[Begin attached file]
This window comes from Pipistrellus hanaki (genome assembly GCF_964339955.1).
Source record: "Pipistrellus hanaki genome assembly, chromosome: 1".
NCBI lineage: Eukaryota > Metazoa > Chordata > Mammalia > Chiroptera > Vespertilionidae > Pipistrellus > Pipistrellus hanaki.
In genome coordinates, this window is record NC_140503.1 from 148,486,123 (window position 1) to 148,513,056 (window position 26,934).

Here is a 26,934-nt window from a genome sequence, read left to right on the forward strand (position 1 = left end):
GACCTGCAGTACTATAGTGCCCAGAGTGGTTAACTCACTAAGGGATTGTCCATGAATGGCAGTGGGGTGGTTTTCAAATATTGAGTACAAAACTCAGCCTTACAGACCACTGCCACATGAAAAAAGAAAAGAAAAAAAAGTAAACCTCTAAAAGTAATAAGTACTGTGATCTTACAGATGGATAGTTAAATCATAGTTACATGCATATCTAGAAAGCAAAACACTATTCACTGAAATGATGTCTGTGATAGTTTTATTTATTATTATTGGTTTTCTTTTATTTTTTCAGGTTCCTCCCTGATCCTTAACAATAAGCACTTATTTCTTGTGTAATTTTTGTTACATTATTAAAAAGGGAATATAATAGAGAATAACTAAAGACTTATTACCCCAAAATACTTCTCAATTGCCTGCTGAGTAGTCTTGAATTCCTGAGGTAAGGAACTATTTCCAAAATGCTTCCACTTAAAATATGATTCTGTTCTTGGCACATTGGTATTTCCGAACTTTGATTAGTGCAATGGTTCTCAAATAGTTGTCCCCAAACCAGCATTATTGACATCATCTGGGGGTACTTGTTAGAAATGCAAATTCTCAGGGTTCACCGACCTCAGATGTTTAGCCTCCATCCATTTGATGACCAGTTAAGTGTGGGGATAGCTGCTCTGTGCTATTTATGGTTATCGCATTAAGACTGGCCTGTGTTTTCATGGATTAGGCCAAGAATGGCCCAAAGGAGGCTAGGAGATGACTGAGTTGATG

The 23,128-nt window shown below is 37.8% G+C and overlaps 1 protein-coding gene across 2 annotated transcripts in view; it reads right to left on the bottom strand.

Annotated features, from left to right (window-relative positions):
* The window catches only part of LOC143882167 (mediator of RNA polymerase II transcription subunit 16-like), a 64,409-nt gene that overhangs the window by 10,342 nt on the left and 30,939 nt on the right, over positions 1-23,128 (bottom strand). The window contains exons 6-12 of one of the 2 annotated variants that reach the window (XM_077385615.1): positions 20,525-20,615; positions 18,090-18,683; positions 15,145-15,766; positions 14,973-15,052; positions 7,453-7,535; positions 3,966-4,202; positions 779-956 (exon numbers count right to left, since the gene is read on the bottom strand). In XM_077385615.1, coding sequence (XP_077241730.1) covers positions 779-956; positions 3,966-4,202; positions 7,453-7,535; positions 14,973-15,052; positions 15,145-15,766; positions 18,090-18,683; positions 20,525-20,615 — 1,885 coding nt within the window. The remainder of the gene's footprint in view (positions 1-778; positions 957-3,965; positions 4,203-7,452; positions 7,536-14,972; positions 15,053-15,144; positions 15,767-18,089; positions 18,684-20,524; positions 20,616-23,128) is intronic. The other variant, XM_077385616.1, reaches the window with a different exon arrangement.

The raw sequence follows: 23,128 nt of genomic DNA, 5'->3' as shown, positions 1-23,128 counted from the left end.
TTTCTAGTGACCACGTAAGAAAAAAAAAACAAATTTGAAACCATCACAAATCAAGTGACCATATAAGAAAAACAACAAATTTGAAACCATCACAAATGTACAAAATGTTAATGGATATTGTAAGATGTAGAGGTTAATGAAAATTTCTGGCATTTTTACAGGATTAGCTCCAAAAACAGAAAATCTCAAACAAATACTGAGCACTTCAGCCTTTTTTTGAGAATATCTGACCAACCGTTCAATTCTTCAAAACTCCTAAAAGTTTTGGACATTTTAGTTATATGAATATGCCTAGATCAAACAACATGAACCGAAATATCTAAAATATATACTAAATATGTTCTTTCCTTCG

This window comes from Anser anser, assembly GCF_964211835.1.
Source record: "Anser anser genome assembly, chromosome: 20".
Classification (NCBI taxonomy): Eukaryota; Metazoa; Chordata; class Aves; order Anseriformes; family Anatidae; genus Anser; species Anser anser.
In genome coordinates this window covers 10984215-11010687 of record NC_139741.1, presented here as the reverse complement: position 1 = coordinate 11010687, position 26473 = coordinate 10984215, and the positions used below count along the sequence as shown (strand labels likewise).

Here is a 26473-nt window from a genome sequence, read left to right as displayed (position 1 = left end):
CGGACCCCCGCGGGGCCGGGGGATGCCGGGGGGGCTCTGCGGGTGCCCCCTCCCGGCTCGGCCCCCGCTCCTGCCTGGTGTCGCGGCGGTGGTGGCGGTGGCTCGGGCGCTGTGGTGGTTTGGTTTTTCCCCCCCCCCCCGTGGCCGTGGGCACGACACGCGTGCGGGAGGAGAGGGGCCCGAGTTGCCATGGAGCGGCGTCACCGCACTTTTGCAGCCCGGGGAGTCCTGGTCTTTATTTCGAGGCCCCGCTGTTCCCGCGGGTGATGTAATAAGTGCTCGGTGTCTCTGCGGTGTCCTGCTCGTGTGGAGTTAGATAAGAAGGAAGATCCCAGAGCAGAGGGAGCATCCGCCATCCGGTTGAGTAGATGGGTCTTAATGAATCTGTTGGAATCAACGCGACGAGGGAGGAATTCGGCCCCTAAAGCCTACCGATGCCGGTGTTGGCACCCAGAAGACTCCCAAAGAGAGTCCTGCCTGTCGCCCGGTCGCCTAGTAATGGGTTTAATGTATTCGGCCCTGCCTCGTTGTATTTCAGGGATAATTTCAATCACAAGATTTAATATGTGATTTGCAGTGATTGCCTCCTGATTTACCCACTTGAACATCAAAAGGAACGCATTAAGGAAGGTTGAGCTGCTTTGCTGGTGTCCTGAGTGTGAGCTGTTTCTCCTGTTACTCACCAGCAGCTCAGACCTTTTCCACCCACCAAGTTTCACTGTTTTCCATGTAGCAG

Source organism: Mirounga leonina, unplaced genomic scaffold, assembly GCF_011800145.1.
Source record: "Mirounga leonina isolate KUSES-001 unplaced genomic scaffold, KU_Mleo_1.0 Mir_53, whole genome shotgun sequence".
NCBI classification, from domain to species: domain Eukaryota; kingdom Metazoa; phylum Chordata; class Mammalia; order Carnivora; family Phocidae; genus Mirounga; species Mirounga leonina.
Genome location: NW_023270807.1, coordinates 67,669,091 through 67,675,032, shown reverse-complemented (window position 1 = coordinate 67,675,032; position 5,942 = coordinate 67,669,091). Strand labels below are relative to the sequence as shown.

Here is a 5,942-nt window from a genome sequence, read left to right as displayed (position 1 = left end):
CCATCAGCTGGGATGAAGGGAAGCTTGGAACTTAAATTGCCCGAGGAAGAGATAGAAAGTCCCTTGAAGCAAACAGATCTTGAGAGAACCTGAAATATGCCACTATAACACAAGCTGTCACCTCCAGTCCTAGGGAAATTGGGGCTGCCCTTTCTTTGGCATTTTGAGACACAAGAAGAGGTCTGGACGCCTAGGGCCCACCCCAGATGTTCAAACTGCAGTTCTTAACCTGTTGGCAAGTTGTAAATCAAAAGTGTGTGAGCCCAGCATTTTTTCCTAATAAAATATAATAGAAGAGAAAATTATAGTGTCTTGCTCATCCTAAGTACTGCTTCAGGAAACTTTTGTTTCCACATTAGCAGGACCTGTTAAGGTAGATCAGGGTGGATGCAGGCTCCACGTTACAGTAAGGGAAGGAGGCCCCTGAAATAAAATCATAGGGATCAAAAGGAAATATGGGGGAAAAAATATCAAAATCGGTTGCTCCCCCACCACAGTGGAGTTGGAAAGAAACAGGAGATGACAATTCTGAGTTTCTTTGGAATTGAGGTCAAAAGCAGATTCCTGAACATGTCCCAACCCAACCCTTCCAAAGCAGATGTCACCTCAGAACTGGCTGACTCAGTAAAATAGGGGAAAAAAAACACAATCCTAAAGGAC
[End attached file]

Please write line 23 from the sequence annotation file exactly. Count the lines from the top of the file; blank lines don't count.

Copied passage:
CCATCAGCTGGGATGAAGGGAAGCTTGGAACTTAAATTGCCCGAGGAAGAGATAGAAAGTCCCTTGAAGCAAACAGATCTTGAGAGAACCTGAAATATGCCACTATAACACAAGCTGTCACCTCCAGTCCTAGGGAAATTGGGGCTGCCCTTTCTTTGGCATTTTGAGACACAAGAAGAGGTCTGGACGCCTAGGGCCCACCCCAGATGTTCAAACTGCAGTTCTTAACCTGTTGGCAAGTTGTAAATCAAAAGTGTGTGAGCCCAGCATTTTTTCCTAATAAAATATAATAGAAGAGAAAATTATAGTGTCTTGCTCATCCTAAGTACTGCTTCAGGAAACTTTTGTTTCCACATTAGCAGGACCTGTTAAGGTAGATCAGGGTGGATGCAGGCTCCACGTTACAGTAAGGGAAGGAGGCCCCTGAAATAAAATCATAGGGATCAAAAGGAAATATGGGGGAAAAAATATCAAAATCGGTTGCTCCCCCACCACAGTGGAGTTGGAAAGAAACAGGAGATGACAATTCTGAGTTTCTTTGGAATTGAGGTCAAAAGCAGATTCCTGAACATGTCCCAACCCAACCCTTCCAAAGCAGATGTCACCTCAGAACTGGCTGACTCAGTAAAATAGGGGAAAAAAAACACAATCCTAAAGGAC